It has been argued that feedback alone is not sufficient to stabilize posture and that feed forward control might be involved also (Fitzpatrick et al. 1996; Gatev et al. 1999). In the formal definition of feed forward control, the control variable (e.g., muscle activation or joint torque) is independent from the controlled variable (e.g., body sway). From this definition, it implies that feed forward control in principal never can warrant stabilization. In the discussion section, we will explain that “feed forward control” has been used in a way that is not in agreement with its formal definition. Feed forward control has been used to describe adaptation, disturbance compensation, and phase advances, which all can be considered as (adaptive) feedback control.

When a periodic stimulus is applied to a physiological system, the response is not only periodic but also contains nonperiodic components that are indicated as the remnant. Remnants can be due to the following. 1) Nonlinearities of the perturbed system. Nonlinearities not only cause periodic responses at even and odd harmonics of the excited frequencies but also nonlinear stochastic distortions that look like noise (Pintelon and Schoukens 2001). As will be explained later intermittent controllers can be modeled with dead-zones or zero-order holds, which are static nonlinear elements. 2) Time variant system behavior. Therefore the responses to periodic perturbations can vary in time, which will add a nonperiodic component in case the variation in time itself is no periodic but a stochastic process. 3) Unmeasured stochastic sources that enters the feedback at the input (v in Fig. 1) or at the output (w in Fig. 1). As explained earlier for balance control, input noise corresponds with sensory or motor command noise and output noise with stochastic mechanical perturbations caused by hemodynamics or by spirodynamics. 4) Measurement noise. In balance control, the center of mass (CoM) is often used to characterize body sway and the center of pressure (CoP), or ankle torque, to characterize control effort. CoM and CoP can be affected by measurement noise. Especially the CoM is difficult to asses because many assumptions are mostly required for calculation. In addition, skin movements introduce errors affecting the registration of anatomical landmarks that are necessary for calculation the CoM of each body segment.

FIG. 1.

A simple model of balance control.

The goal of this paper is to investigate whether the periodic components and the remnants of responses evoked by pseudo random periodic platform perturbations are consistent with continuous feedback control or otherwise with alternative concepts of balance control as proposed by others.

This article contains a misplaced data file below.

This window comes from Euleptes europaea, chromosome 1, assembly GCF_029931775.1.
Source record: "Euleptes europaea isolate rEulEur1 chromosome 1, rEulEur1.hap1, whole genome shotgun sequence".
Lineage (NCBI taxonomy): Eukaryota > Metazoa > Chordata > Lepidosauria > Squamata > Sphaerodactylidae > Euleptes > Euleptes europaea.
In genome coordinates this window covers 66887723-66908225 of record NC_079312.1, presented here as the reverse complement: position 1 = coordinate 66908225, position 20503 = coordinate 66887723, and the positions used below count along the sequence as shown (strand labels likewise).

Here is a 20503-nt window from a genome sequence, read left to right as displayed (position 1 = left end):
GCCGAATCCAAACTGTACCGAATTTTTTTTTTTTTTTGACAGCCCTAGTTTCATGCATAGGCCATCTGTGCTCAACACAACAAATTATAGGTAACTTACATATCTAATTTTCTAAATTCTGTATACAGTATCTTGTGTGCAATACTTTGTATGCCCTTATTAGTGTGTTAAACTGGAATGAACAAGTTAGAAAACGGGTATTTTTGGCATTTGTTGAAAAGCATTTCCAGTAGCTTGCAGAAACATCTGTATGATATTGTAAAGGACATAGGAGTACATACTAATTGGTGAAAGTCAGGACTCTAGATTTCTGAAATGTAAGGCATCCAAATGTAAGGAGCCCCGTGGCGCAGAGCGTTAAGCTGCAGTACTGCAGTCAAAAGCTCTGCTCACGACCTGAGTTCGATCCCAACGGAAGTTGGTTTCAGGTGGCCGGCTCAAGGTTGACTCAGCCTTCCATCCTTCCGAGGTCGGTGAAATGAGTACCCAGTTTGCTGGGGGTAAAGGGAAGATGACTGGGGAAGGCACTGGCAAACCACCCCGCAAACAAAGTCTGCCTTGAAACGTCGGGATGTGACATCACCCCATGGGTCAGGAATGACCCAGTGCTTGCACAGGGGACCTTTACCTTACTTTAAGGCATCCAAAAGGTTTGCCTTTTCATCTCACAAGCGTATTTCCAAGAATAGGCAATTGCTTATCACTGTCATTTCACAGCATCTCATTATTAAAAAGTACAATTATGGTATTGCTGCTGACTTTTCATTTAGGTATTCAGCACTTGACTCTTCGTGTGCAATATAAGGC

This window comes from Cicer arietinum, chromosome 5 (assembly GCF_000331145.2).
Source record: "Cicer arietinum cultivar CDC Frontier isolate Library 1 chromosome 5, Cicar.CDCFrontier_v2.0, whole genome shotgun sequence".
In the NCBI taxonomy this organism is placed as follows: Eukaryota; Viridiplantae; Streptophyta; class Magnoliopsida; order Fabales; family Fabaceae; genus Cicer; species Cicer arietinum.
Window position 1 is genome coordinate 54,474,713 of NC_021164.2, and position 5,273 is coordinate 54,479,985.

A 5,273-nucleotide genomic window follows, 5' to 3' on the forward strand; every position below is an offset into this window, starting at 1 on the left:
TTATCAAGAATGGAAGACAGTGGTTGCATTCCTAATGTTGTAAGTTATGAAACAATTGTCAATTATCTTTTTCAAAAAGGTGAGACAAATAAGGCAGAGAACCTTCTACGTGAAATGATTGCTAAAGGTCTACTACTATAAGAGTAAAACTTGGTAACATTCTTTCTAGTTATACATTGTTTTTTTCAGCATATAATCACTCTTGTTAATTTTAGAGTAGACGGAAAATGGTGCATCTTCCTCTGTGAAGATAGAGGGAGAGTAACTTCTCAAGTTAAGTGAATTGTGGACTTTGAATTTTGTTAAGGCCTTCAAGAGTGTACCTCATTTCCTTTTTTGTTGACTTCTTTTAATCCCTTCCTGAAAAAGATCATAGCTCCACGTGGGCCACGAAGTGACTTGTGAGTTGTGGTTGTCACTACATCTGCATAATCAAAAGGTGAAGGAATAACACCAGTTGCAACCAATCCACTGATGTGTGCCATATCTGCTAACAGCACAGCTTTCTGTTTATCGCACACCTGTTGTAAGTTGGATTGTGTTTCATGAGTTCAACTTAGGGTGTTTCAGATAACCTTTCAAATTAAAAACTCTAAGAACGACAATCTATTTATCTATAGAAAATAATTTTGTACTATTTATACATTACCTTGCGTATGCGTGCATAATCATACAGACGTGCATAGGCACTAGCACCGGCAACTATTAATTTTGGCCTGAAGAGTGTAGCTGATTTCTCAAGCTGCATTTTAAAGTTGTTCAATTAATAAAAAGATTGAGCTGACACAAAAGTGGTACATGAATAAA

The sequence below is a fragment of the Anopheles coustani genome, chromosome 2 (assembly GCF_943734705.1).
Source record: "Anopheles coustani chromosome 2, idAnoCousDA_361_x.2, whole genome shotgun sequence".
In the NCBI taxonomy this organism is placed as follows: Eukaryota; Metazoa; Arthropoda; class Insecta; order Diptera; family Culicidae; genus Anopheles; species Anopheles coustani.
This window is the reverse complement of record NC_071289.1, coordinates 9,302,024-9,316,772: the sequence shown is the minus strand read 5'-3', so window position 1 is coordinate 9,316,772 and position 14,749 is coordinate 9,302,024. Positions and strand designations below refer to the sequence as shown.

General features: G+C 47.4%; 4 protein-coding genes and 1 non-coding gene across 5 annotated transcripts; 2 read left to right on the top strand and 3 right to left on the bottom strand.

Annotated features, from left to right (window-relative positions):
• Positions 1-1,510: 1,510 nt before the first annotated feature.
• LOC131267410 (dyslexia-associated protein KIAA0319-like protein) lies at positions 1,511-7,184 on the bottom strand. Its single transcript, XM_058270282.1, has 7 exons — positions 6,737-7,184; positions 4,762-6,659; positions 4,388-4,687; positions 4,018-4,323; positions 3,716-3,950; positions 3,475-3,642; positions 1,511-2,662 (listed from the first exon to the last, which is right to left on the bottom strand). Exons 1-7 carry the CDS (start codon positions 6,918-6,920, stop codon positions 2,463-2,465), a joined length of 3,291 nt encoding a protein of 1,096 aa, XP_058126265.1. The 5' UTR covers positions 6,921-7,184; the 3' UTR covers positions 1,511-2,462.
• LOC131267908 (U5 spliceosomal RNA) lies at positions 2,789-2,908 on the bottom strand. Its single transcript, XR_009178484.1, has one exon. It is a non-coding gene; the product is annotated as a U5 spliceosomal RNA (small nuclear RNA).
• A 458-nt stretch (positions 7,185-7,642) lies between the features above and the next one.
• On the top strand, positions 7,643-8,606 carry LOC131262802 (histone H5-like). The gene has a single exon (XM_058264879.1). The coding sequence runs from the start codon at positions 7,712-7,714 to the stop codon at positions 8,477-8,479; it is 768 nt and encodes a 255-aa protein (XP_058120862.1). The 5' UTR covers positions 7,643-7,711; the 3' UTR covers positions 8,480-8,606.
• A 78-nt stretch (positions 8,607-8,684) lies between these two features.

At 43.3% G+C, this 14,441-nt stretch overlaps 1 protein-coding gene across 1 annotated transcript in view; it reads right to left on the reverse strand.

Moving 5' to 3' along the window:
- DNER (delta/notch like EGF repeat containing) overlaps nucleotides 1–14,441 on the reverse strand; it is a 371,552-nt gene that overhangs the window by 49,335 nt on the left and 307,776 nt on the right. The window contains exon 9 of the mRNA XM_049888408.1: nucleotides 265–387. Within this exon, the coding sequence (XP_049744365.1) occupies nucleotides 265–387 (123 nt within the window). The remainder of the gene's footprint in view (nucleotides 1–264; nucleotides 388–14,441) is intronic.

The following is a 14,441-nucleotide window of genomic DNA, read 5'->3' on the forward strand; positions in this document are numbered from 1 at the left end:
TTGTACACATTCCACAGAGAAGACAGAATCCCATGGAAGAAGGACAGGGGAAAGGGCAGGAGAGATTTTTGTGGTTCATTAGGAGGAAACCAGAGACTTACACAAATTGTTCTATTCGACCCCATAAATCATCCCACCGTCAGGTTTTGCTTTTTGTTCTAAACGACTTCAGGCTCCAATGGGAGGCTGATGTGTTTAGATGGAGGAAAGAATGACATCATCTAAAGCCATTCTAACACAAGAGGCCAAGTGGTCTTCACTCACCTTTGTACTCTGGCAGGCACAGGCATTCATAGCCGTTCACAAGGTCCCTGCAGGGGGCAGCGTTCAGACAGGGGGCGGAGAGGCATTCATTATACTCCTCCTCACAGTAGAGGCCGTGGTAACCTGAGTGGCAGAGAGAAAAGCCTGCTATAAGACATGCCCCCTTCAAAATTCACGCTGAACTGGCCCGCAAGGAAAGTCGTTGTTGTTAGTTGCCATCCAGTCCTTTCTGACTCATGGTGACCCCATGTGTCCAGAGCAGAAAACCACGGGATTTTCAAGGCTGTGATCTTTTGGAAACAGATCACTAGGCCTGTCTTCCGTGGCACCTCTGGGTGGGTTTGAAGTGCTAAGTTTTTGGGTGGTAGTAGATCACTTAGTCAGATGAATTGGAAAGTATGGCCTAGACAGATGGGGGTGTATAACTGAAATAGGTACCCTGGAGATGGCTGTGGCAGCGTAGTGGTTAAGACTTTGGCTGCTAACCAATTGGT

From the periodic body sway and ankle torque responses, frequency response functions (FRFs) of the stabilizing balance mechanism were estimated. To localize the stochastic source, we analyzed the correlation and ratio between body sway and ankle torque remnants. The sensitivity of the estimated stabilizing mechanisms and of the remnants to perturbation amplitude and visual condition were determined. The remnants were compared with ankle torque and body sway in quiet standing to test whether the remnants could be considered as a baseline of spontaneous activity. To investigate whether experimental observations are consistent with existing concepts of balance control introduced earlier, the predictions of different models were qualitatively compared with the experimentally estimated remnants and periodic responses.



The CoM and ankle torque recordings have been divided into periodic and nonperiodic (remnant) components. The ratio of the nonperiodic and period parts, as defined by the noise-to-signal ratio (NSR), indicates to what extent ankle torque is controlled by a deterministic LTI system. A small NSR value indicates the system is predominantly linear, time invariant, and without noise, whereas a large value indicates to nonlinear distortions or to the presence of noise. The deterministic LTI part is obtained from frequency response functions (FRFs) describing the dynamic behavior in the frequency domain, in this case from body sway to ankle torque [indicated by C(ω) in Fig. 1]. Finally, the remnants were analyzed to determine whether the remnants originate from external measurement noise or from noise injected into the feedback loop, whether the remnants are evoked by the perturbations or can be considered as a baseline of spontaneous activity with a similar power spectral density as observed during quiet standing, and at what location the noise enters the feedback loop in case the remnants originate from noise injected into the feedback loop.